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I'm reading Structure and Interpretation of Computer Programs - famous in the field of computer science.

Encouraged by the functional programming, I tried to code in Python instead of Scheme because I find it easier to use. But then comes the question: I've needed a Lambda function many times, but I can't figure out how to use lambda to write an unnamed function with complicated operation.

Here, I want to write a lambda function with a string variable exp as its only argument and execute the exec(exp). But I get an Error:

>>> t = lambda exp : exec(exp)
File "<stdin>", line 1
t = lambda exp : exec(exp)
                    ^
SyntaxError: invalid syntax

how does it happen? How to cope with it?

I read my Python guide book and searched Google without finding the answer I want. Does it mean that the lambda function in python is only designed to be syntactic sugar?

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3  
exec is not a function in python2, it's a statement. you cannot use statements in lambda. Do you really need a lambda there? Can you not define a normal function? –  SilentGhost Nov 12 '12 at 10:55
1  
It's a bad idea to learn from a non-trivial textbook such as SICP using a different programming language, and at that one you're not fully familiar with. After you solve this issue, you are bound to encounter others, such as the one with assignments in closures or the one with closures created from loops. Python is a great language, but it's not a drop-in replacement for Scheme. –  user4815162342 Nov 12 '12 at 11:14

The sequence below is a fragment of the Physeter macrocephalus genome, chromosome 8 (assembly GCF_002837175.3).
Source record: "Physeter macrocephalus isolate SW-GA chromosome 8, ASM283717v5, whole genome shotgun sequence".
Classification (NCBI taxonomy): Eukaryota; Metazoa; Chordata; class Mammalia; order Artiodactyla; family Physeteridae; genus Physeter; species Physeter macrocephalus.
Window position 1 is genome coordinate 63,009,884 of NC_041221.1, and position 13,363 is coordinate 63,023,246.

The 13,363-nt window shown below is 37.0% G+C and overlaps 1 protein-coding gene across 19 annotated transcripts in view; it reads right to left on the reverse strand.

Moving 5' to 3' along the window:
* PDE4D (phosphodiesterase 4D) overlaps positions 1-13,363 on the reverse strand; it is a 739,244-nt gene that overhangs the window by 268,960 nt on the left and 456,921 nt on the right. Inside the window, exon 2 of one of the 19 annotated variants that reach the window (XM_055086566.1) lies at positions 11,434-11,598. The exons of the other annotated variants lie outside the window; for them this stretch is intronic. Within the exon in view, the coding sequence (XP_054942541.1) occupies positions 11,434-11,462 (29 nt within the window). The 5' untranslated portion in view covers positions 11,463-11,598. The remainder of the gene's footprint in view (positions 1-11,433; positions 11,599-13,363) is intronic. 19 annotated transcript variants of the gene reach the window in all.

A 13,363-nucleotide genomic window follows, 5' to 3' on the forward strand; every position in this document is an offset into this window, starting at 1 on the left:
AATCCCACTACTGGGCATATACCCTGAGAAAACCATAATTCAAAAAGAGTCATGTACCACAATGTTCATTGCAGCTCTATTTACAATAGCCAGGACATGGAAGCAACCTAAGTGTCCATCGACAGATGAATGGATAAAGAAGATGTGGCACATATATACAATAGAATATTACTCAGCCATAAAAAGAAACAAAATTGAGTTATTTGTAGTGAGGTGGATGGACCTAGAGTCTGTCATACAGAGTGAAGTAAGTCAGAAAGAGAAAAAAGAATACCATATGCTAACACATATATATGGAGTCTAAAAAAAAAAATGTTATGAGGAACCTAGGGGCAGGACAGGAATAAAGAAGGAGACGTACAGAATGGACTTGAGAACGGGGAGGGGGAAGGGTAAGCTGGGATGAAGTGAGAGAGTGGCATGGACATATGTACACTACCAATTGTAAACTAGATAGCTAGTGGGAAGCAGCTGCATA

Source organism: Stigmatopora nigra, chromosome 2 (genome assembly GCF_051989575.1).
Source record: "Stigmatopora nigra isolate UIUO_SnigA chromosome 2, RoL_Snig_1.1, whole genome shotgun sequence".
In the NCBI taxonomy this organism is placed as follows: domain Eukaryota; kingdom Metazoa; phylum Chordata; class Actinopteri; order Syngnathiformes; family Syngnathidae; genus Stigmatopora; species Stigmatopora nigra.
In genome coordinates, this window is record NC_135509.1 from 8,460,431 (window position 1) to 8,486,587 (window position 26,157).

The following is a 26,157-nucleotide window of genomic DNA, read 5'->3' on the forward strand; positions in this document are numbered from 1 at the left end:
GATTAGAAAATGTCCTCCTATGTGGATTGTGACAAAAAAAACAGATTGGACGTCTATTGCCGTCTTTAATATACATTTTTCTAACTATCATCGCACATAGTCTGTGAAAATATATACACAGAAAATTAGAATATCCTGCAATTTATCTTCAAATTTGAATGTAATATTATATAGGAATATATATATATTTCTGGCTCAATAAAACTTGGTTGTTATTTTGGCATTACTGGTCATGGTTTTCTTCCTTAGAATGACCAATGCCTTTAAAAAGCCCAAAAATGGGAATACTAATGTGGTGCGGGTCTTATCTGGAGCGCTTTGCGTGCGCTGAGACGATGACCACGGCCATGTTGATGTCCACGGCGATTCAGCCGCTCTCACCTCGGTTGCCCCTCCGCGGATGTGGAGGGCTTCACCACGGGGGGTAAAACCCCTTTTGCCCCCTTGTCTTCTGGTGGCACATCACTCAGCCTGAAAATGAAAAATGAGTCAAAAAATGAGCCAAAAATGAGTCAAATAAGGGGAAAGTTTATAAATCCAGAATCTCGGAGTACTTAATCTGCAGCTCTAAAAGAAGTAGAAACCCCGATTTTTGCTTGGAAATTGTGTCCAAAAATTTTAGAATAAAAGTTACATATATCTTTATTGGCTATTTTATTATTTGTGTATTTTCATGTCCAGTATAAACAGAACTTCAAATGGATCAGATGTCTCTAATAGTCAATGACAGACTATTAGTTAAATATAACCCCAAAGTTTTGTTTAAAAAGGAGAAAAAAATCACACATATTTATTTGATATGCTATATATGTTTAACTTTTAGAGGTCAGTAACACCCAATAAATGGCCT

2 Answers 2

up vote 6 down vote accepted

You can't use a statement inside lambda body that's why you get that error, lambda only expects expressions.

But in python 3.x exec is a function and works fine there:

>>> t=lambda x:exec(x)
>>> t("print('hello')")
hello

for python 2.x you can use compile() combined with eval():

>>> t=lambda x:eval(compile(x,'None','single'))
>>> strs="print 'hello'"
>>> t(strs)
hello

help on compile():

compile(...)
    compile(source, filename, mode[, flags[, dont_inherit]]) -> code object

    Compile the source string (a Python module, statement or expression)
    into a code object that can be executed by the exec statement or eval().
    The filename will be used for run-time error messages.
    The mode must be 'exec' to compile a module, 'single' to compile a
    single (interactive) statement, or 'eval' to compile an expression.
    The flags argument, if present, controls which future statements influence
    the compilation of the code.
    The dont_inherit argument, if non-zero, stops the compilation inheriting
    the effects of any future statements in effect in the code calling
    compile; if absent or zero these statements do influence the compilation,
    in addition to any features explicitly specified.
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thank you!!that's exactly what i need. –  Edward Nov 12 '12 at 12:23

lambda statements (not functions) can only be one line, and can only consist of an expression. The expression can contain a function call, e.g. lambda: my_func(). exec, however, is a statement, not a function and as a result cannot be used as part of an expression.

The question of multi-line lambdas has been debated several times within the python community, but the conclusion is that its usually better and lesss error-prone to explicitly define a function if that's what's needed.

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